With forecasters predicting above-normal temperatures and little wind for the next several days, ranchers and feeders should take precautions to protect livestock from heat stress, a challenge that costs the U.S. cattle industry up to $370 million in losses each year. These weather events are unavoidable, but management strategies can help reduce the impact.
According to Kansas State University extension veterinarian A.J. Tarpoff, the best management practices for helping to reduce heat stress are handling cattle only during the coolest parts of the day, preferably before 10:00 a.m.; modifying feeding times; splitting cattle between pens or reducing stocking rate; maximizing airflow by removing obstructions around facilities; installing shade structures and/or sprinklers, if possible; and providing plenty of cool, clean water. He said cattle should be fed 70% of their ration as late in the evening as possible, which puts the peak heat of digestion overnight when temperatures likely are cooler.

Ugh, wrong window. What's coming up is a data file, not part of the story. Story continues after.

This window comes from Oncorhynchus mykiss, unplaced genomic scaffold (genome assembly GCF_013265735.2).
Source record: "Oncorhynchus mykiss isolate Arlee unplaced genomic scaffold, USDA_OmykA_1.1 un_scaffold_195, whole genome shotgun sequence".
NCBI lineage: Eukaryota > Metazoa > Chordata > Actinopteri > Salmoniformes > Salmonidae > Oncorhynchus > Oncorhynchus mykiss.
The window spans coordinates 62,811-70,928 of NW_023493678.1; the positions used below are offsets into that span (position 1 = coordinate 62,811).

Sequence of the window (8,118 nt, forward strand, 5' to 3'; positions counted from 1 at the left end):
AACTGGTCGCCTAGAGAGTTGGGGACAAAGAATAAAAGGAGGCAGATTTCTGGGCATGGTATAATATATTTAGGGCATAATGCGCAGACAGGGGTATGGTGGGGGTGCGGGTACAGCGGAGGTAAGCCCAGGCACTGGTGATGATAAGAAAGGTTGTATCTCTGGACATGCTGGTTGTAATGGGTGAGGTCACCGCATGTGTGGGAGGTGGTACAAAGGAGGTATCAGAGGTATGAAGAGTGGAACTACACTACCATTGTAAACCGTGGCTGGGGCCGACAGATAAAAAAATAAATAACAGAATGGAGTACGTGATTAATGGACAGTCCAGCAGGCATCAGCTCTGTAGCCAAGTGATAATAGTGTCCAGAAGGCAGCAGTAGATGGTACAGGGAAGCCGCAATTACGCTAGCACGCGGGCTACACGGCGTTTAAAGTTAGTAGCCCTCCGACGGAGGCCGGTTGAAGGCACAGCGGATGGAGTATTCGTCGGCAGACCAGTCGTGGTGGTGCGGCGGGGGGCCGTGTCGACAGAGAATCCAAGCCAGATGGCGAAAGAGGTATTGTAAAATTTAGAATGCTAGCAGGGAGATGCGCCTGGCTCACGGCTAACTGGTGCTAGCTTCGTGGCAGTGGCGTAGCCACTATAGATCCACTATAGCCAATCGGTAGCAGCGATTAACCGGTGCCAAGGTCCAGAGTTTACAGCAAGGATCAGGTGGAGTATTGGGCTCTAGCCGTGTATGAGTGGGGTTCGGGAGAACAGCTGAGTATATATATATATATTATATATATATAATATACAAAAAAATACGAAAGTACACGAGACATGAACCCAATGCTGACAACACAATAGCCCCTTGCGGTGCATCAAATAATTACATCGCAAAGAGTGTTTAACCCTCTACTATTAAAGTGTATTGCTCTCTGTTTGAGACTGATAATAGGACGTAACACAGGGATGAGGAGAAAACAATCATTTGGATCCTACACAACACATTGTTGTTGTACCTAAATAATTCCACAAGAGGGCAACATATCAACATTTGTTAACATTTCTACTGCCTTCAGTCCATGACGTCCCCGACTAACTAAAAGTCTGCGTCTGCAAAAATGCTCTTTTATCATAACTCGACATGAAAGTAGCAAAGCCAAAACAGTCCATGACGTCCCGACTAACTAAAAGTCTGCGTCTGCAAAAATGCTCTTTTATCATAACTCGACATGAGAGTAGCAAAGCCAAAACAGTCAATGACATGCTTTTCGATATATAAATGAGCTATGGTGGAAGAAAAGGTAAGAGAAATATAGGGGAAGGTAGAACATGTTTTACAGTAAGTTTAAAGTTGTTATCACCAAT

“If we feed animals within the wrong period of time, we can actually increase their heat load because the heat of digestion and the heat from the environment are building on top of each other,” Tarpoff said.
Monitoring air temperature, humidity, wind speed and cloud cover is an important part of managing livestock heat stress. Overnight lows higher than 74 degrees do not allow cattle to adequately cool, requiring heightened observation and possibly intervention the following day. Livestock heat stress forecast maps are produced daily through the partnership of the U.S. Meat Animal Research Center and the National Weather Service. These maps can be accessed by clicking here.